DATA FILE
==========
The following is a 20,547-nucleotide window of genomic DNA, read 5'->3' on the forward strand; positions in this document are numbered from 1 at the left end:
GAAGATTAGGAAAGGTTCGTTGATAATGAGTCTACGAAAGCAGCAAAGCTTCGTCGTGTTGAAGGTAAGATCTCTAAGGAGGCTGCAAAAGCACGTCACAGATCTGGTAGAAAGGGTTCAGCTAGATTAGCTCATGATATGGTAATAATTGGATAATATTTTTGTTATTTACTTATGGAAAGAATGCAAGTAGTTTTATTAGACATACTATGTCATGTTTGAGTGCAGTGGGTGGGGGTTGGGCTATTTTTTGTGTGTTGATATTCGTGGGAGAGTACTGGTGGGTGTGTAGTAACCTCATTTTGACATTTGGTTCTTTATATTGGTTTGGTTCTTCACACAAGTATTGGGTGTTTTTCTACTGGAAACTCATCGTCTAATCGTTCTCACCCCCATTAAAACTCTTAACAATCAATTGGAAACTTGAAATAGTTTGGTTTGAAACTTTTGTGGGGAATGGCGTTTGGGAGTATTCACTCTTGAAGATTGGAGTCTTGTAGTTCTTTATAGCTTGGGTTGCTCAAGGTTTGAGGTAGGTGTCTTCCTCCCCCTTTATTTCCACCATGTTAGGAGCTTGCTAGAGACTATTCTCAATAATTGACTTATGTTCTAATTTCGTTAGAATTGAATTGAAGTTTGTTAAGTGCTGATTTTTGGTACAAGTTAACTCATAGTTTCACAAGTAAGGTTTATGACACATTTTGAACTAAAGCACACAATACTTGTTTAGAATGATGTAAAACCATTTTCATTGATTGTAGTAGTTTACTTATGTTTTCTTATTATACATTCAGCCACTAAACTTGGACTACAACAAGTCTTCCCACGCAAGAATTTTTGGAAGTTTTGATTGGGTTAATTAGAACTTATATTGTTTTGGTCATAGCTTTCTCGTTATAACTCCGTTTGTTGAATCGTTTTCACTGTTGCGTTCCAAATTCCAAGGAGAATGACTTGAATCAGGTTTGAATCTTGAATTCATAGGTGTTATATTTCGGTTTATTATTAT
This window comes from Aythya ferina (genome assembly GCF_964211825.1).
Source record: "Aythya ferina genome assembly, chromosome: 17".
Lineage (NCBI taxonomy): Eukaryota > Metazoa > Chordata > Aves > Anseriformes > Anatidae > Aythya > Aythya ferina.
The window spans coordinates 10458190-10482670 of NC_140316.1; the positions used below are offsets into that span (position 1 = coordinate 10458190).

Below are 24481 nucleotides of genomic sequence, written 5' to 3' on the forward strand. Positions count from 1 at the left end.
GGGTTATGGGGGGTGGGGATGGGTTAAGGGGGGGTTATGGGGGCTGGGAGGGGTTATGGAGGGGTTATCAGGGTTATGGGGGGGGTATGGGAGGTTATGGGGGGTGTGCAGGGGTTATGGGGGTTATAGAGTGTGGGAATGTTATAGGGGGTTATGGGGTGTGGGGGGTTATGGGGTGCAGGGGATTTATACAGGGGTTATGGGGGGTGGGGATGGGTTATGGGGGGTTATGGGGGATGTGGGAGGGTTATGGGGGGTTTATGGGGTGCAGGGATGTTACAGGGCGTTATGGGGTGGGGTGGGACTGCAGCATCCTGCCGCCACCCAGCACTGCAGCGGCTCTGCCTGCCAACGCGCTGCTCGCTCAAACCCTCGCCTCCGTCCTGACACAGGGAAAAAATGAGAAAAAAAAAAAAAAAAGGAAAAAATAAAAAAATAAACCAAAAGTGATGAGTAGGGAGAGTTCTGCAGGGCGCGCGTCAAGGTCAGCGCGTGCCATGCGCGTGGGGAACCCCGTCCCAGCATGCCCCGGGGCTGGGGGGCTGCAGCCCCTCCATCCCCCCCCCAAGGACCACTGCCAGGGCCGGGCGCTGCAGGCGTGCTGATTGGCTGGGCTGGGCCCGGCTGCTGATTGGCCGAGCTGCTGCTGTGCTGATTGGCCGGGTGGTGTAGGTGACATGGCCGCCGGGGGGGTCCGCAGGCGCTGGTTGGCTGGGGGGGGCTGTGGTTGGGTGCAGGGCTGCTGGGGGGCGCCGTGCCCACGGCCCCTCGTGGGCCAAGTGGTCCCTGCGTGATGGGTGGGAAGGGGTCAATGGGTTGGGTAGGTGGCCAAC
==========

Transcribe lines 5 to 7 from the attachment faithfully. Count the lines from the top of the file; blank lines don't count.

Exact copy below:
Lineage (NCBI taxonomy): Eukaryota > Metazoa > Chordata > Aves > Anseriformes > Anatidae > Aythya > Aythya ferina.
The window spans coordinates 10458190-10482670 of NC_140316.1; the positions used below are offsets into that span (position 1 = coordinate 10458190).

Below are 24481 nucleotides of genomic sequence, written 5' to 3' on the forward strand. Positions count from 1 at the left end.